Professor Geddes
College of Arts and Sciences
(773) 442-5737
Ecology/Environmental Science
Courses Taught
The Changing Natural Environment (BIO 104)
Alien Invasions of Chicago (First Year Experience BIO 109A)
Essential Skills for Biologists (BIO 150)
General Biology II (BIO 202)
General Ecology (Writing Intensive Program BIO 305)
Biology Senior Seminar (Capstone BIO 390)
Independent Research in Biology (BIO 392, BIO 393)
Community Ecology (BIO 357*)
Conservation Biology (BIO 453)
Restoration Ecology (BIO 455)
Independent Investigations (BIO 481X)
Research Interests
My research interests focus on two broader themes: 1) Invasive plant species and the mechanisms that underlie successful invasions in wetlands, and 2) Ecological interactions in freshwater aquatic communities. Under theme #1, I’m interested in how plant invasive species’ traits (such as rapid growth, large biomass, large litter deposition, and even genotype) trigger a cascade of effects that span from their interaction with co-occurring native species all the way up to ecosystem-level processes. Within this topic, I am exploring two important wetland plant invaders: cattails (Typha spp.) and common reed (Phragmites spp.). I also combine molecular tools (microsatellite markers) to answer ecological questions, mostly related to the identification of hybridizing invasive plant species. Under theme #2, I’m interested in: a) how aquatic communities are fueled, either via primary production, detritus, or external inputs (i.e., spatial subsidies), and b) how emerging contaminants affect those aquatic communities.

Miami-Dade Community College                    Biology                                    A.A. 1994

Florida International University                        Biology                                    B.S. 1996

Florida International University                        Biology                                    M.S. 1999

University of Chicago                                           Ecology                                   Ph.D. 2004

Loyola University Chicago                                  Ecology                                   Post-doc 2004-2009


Selected Publications

Geddes, P., T. Grancharova, J. J. Kelly, D. Treering, and N. C. Tuchman. In review. Effects of invasive Typha x glauca on wetland ecosystem properties are influenced by time since invasion. Submitted to Aquatic Ecology.

Lishawa, S.C., K.J. Jankowski, P. Geddes, D.J. Larkin, A.M. Monks, and N.C. Tuchman. 2014. Denitrification in a Laurentian Great Lakes coastal wetland invaded by hybrid cattail (Typha × glauca). Aquatic Sciences DOI 10.1007/s00027-014-0348-5.

Larkin, D. M. Freyman, S. Lishawa, P. Geddes and N.C. Tuchman. 2011. Mechanisms of dominance by the invasive hybrid cattail Typha X glauca. Biological Invasions 14(1):65-77.

Mitchell, M.M, S. Lishawa , P. Geddes, D. Larkin, D. Treering, and N.C. Tuchman. 2011. Time-dependent impacts of cattail invasion in Great Lakes coastal wetlands. Wetlands 31:1143-1149.

Geddes, P. 2009. Decoupling carbon effects and UV protection from terrestrial subsidies on pond zooplankton. Hydrobiologia 628:47-66.

Tuchman, N. C., D. Larkin, P. Geddes, R. Wildova, K. Jankowski, and D. E. Goldberg. 2009. Patterns of environmental change associated with Typha x glauca invasion in a Great Lakes coastal wetland. Wetlands 29(3):964-975.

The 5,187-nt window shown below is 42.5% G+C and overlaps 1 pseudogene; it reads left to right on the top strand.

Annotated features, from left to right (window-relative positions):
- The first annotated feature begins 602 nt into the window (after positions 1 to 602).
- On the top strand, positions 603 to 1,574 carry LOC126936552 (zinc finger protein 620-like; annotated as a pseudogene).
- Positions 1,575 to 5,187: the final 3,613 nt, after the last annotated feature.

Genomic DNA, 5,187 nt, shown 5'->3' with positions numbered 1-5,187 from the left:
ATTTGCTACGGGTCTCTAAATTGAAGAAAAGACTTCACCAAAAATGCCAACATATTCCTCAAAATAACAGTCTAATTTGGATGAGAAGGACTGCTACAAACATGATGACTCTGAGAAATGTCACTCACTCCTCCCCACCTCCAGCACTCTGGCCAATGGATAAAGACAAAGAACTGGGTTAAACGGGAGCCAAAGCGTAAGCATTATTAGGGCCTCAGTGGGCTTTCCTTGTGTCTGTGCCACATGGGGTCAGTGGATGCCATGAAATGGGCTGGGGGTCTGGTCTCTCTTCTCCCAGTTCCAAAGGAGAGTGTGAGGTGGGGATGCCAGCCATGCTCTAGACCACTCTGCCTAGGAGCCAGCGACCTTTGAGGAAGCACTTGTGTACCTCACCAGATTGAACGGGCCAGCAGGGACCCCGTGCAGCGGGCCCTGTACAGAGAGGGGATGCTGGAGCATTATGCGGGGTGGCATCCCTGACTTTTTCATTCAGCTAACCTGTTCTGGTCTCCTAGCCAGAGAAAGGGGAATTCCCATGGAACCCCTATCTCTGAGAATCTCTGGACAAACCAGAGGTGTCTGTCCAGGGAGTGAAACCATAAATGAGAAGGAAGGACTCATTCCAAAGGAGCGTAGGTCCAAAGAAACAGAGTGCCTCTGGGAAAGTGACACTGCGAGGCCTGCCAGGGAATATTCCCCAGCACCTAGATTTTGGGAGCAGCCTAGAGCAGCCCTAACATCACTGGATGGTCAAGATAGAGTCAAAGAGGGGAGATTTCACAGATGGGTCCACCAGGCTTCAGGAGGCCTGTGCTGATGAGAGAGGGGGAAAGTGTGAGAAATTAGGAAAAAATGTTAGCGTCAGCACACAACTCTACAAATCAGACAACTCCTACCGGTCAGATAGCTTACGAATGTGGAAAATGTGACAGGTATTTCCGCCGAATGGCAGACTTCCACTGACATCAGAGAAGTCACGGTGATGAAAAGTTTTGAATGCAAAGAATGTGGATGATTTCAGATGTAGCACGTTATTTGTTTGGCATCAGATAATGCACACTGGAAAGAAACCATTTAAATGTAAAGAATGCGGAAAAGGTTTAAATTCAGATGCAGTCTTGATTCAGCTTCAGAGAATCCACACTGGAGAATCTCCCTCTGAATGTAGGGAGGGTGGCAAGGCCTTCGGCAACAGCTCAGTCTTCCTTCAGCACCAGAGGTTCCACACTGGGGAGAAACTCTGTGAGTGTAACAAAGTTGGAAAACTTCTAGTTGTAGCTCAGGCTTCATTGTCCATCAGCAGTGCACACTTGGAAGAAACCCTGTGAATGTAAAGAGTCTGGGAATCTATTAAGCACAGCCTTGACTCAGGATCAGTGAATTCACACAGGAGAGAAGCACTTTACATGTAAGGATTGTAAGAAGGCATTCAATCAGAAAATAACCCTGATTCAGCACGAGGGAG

Chick, J. H., Geddes, P. and Trexler, J. C. 2008. Periphyton mat structure mediates trophic interactions in a subtropical marsh. Wetlands 28(2):378-389.

Leibold, M. A. and P. Geddes. 2005. El concepto de nicho en las metacomunidades. Ecología Austral 15:117-129.

Geddes, P. and J. C. Trexler. 2003. Uncoupling of omnivore-mediated positive and negative effects on periphyton mats. Oecologia 136:585-595.

Hermann, P. M., A. C. Curino, and P. Geddes. 2002. Comparative vegetative anatomy of Neosparton darwinii and N. ephedroides (Verbenaceae). Boletín de la Sociedad Argentina de Botánica 36:63-70.

Turner, A. M., Trexler, J. C., Jordan, F., Slack, S. J., Geddes, P., J. H. Chick, and W. F. Loftus. 1999. Targeting ecosystem features for conservation: Standing crops in the Florida Everglades. Conservation Biology 13:898-911.


Additional Information

Undergraduate Mentor:

Sarah Whidden (Fall 2013 – present), Luis Allende (Fall 2013 – present), Courtney Moran (Summer 2013 – present), Daniel Arrecis (Summer 2013 – present), Michelle Guy (Summer 2013 – present), Tracia Spence (Summer 2013), Dayvis Blasini (Spring 2012 – Fall 2013), María Jazmín Ríos (Summer 2012 – Fall 2013), Nancy Salgado (Summer 2013), Chris Sferra (Fall 2012), Christopher Craddock (Summer 2012), Yaiyr Astudillo-Scalia (Spring 2011 – Summer 2012), Jennifer Shaier (Summer 2011), Salina Wunderle (Summer 2011 – Fall 2011), Jeny Semoon (Summer 2010), Sumitra Gurung (Summer 2010), JJ Mulliken (Summer 2010), Kristen Veldman (Summer 2010), Steve Ryan (Summer 2010), Matthew Deisinger (Summer 2010).


Thesis Advisor or Committee Member:

Paul Hartzog, Northwestern University / Chicago Botanic Garden (PhD Committee Member, current)

Andrea Erber, Northeastern Illinois University (Master’s Research Thesis Advisor; defended Spring 2013)

Lisa Volesky, Northeastern Illinois University (Master’s Research Thesis Advisor; defended Fall 2012)

Justin Chappelle, Northeastern Illinois University, Dept. of Geography and Environmental Studies (Master’s Research Thesis Committee Member; defended Fall 2012)

Mark Mitchell, Loyola University Chicago (Master’s Research Thesis Committee Member; defended Fall 2010)

Sara Rose, Northeastern Illinois University (Master’s Research Thesis Committee Member; defended Fall 2009)

BBH 340H
5500 N. St. Louis Ave.
Chicago, IL 60625
United States

(773) 442-5737
Office Hours
M 2:00-3:00 p.m. T 5:30-6:30 p.m. W 2:00-4:00 p.m. and by appointment
Main Campus